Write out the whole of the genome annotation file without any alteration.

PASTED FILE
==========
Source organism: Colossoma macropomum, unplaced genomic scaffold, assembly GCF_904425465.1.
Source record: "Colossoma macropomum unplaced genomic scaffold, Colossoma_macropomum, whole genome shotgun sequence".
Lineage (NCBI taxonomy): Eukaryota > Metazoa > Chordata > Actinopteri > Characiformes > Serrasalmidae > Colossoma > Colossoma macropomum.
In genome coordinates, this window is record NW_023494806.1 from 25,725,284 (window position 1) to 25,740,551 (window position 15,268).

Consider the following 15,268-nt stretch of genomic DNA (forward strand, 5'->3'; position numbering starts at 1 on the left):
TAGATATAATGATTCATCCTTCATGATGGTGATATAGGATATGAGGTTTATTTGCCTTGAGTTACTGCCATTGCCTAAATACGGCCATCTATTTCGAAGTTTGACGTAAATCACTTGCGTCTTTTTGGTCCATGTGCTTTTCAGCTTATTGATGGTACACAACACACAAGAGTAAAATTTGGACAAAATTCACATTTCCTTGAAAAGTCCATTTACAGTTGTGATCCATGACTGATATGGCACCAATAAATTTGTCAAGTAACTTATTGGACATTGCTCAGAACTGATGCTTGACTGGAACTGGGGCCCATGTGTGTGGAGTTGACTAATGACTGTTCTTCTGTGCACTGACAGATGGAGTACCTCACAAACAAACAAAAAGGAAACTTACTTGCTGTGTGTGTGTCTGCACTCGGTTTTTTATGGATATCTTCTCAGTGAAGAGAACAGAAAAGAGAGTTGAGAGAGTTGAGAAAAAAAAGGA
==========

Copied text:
Source organism: Colossoma macropomum, unplaced genomic scaffold, assembly GCF_904425465.1.
Source record: "Colossoma macropomum unplaced genomic scaffold, Colossoma_macropomum, whole genome shotgun sequence".
Lineage (NCBI taxonomy): Eukaryota > Metazoa > Chordata > Actinopteri > Characiformes > Serrasalmidae > Colossoma > Colossoma macropomum.
In genome coordinates, this window is record NW_023494806.1 from 25,725,284 (window position 1) to 25,740,551 (window position 15,268).

Consider the following 15,268-nt stretch of genomic DNA (forward strand, 5'->3'; position numbering starts at 1 on the left):
TAGATATAATGATTCATCCTTCATGATGGTGATATAGGATATGAGGTTTATTTGCCTTGAGTTACTGCCATTGCCTAAATACGGCCATCTATTTCGAAGTTTGACGTAAATCACTTGCGTCTTTTTGGTCCATGTGCTTTTCAGCTTATTGATGGTACACAACACACAAGAGTAAAATTTGGACAAAATTCACATTTCCTTGAAAAGTCCATTTACAGTTGTGATCCATGACTGATATGGCACCAATAAATTTGTCAAGTAACTTATTGGACATTGCTCAGAACTGATGCTTGACTGGAACTGGGGCCCATGTGTGTGGAGTTGACTAATGACTGTTCTTCTGTGCACTGACAGATGGAGTACCTCACAAACAAACAAAAAGGAAACTTACTTGCTGTGTGTGTGTCTGCACTCGGTTTTTTATGGATATCTTCTCAGTGAAGAGAACAGAAAAGAGAGTTGAGAGAGTTGAGAAAAAAAAGGA